I think that transferring Western blots is one the most enjoyable tasks to do in a lab: it’s quick, it’s messy, and on some gleeful level, it feels like a child’s art project gone wrong. Of course, it’s also finicky and slippery and prone to tiny pitfalls that can noticeably affect the quality of your final blot. In this article, we’ll talk about a few different ways to transfer a gel onto a membrane, and the advantages and disadvantages of both.
Standard wet transfer
The basic wet transfer is probably the most common transfer method. To do a wet transfer, you put together a “sandwich” of layers, including filter paper, your gel, and the membrane. These components are all well-soaked with transfer buffer, and then locked into a transfer cassette as a sandwich. The transfer cassette is then immersed in a transfer apparatus filled with buffer, and an electrical current is applied to mobilize the proteins to migrate from the gel onto the membrane. This type of transfer can be run “hot” in an hour or two, but is often run slowly (from several hours to overnight) to preserve the crisp resolution of the bands.
Wet transfers are more quantitative and consistent than rapid blotting systems. However, if you’ve ever assembled one of these by hand, you know that it can be quite tricky to keep tiny air bubbles out from between the layers. Because there is no conductive buffer in the areas that these bubbles are touching, no proteins will transfer at that spot, leading to a spotty or obscured signal on your membrane.
Semi-dry/rapid transfer (i.e. iBlot)
Another common transfer method, often used by well-funded labs who can afford specialized equipment, is a semi-dry, or rapid, transfer. The transfer stack is composed of the same layers used in a standard transfer (i.e. filter paper, gel, and membrane). In this case, though, the layers come pre-assembled and soaked in buffer. To perform the transfer, you apply your gel to a pre-assembled stack, which is then topped off with a flat electro-conductive layer. The whole stack is then inserted horizontally into the rapid transfer apparatus. From the time you hit start on the apparatus, the entire transfer takes about 7 minutes.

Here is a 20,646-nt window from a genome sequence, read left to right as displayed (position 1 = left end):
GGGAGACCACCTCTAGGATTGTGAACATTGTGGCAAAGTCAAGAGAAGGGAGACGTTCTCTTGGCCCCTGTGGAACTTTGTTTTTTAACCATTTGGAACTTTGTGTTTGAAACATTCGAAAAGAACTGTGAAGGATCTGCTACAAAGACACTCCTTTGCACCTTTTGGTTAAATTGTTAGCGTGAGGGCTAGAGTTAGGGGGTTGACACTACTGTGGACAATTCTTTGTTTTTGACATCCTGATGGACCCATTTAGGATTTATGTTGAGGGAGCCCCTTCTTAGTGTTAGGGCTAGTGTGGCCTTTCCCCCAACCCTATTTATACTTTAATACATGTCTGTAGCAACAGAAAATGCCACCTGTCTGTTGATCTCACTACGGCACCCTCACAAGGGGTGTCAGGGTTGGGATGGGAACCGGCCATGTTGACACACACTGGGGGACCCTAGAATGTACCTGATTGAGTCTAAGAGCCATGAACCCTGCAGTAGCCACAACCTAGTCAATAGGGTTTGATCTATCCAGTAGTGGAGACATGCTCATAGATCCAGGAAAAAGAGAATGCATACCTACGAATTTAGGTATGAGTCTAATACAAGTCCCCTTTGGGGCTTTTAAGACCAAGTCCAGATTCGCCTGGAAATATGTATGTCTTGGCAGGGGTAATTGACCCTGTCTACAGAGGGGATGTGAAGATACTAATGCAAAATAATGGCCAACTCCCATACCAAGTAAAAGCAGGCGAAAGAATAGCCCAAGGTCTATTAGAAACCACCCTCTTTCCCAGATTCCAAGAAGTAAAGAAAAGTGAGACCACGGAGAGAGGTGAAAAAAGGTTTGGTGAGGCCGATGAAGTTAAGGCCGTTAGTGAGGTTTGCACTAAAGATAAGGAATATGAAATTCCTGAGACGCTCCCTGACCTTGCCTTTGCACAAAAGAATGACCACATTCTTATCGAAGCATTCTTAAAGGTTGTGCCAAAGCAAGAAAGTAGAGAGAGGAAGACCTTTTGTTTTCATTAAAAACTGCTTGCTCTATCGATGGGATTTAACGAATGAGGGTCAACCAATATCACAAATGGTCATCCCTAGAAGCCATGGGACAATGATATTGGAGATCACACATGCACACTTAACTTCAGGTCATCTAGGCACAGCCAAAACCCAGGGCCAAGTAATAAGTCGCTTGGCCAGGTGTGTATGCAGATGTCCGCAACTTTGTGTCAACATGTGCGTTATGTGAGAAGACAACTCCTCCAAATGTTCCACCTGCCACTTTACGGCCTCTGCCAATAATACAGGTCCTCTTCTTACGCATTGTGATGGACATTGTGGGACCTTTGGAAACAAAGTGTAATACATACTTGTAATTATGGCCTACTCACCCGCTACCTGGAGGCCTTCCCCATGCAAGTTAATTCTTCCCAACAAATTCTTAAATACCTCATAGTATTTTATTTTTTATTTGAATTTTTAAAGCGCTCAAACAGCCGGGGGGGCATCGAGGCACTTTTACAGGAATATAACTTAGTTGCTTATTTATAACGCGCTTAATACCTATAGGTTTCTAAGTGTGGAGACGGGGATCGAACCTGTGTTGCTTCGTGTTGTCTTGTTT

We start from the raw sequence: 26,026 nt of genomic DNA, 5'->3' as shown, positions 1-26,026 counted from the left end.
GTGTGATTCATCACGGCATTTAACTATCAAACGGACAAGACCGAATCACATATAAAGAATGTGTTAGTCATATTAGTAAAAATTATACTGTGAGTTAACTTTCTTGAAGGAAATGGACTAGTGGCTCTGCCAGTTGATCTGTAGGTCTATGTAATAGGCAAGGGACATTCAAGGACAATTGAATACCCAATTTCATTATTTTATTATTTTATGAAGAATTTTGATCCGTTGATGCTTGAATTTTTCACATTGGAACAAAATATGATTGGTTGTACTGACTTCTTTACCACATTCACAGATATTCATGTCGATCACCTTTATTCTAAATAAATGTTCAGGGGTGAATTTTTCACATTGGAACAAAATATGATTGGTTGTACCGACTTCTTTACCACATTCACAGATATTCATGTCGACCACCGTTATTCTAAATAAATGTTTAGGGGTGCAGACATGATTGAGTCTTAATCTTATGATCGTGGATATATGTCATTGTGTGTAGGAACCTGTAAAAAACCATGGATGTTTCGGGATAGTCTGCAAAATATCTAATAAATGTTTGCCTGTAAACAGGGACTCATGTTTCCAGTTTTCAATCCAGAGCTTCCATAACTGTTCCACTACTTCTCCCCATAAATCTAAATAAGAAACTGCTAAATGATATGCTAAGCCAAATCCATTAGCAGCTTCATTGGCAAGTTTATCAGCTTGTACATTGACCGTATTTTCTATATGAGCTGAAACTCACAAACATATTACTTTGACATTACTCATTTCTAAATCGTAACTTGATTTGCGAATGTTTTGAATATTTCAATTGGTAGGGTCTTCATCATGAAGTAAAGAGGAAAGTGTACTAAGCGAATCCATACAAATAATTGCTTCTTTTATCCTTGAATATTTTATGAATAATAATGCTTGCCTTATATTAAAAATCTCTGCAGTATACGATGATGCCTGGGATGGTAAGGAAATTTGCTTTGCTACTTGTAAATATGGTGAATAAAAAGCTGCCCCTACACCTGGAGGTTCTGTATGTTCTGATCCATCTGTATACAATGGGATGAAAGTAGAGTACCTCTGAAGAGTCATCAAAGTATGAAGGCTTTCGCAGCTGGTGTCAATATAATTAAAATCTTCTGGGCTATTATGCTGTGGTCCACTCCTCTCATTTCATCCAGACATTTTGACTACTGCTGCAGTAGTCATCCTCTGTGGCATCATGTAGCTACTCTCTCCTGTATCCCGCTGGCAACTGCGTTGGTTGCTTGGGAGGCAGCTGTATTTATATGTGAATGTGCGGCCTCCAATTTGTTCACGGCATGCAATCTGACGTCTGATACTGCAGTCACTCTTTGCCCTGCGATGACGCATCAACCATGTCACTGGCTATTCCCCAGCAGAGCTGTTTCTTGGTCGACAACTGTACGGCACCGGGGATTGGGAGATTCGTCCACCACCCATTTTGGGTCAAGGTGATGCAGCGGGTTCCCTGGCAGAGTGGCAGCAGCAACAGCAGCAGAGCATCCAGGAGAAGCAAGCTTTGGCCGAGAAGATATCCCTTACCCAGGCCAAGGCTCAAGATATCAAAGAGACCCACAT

The obvious appeal of the rapid transfer technique is that it is much, much quicker than a standard wet transfer, and also takes less hands-on assembly time. However, the quickness of the transfer can lead to problems with patchiness or unevenness, so the resulting blot may not be very clear or pretty. Also, this method is much more expensive, as it requires specialized equipment, and prepackaged consumable materials.
The traditional, “old-school” method of transferring gels is by capillary transfer. In contrast to wet or dry transfer protocols, capillary transfer uses diffusion, instead of an electric current, to mobilize proteins out of a gel and onto a membrane. The transfer stack contains the same components as in any transfer (filter paper, gel, and membrane). To activate transfer, the stack is placed horizontally over a reservoir filled with transfer buffer, over a “wicking” piece of filter paper, whose ends are in contact with the reservoir buffer. The topmost layers of filter paper in the transfer stack are dry, so diffusion will pull buffer through the wick, through the layers of the transfer stack, and towards the dry layers on the top of the stack. This process is encouraged by placing a weight on top of the whole stack, which ensures that all the layers are in close contact and that the buffer will diffuse quickly throughout all the layers. Take a look at this article to see how you can simultaneously transfer one gel onto two membranes by capillary transfer.
One significant benefit of capillary transfer is that it can handle gels that are too thick to fit in a standard transfer apparatus. In fact, you can customize the transfer to any size gel you want, limited only by the size of your reservoir container. The main drawback of capillary transfer is that it is a much slower process than even the standard wet transfer; a complete capillary transfer generally needs to go at least overnight, if not longer.
The transfer method you choose to use ultimately depends on your experimental design, i.e. what your gel is like, what you need the blot for, and your budget. For more information on all of these transfer methods, check out this excellent tutorial video from Agrisera.
When I began a master’s program in 2008, the lab task I hated more than anything was running agarose gels for DNA. Something so simple, ubiquitous, and necessary gobbled up more hours in the lab than I care to remember. Even though we added the DNA stain directly to the molten agarose and didn’t have […]
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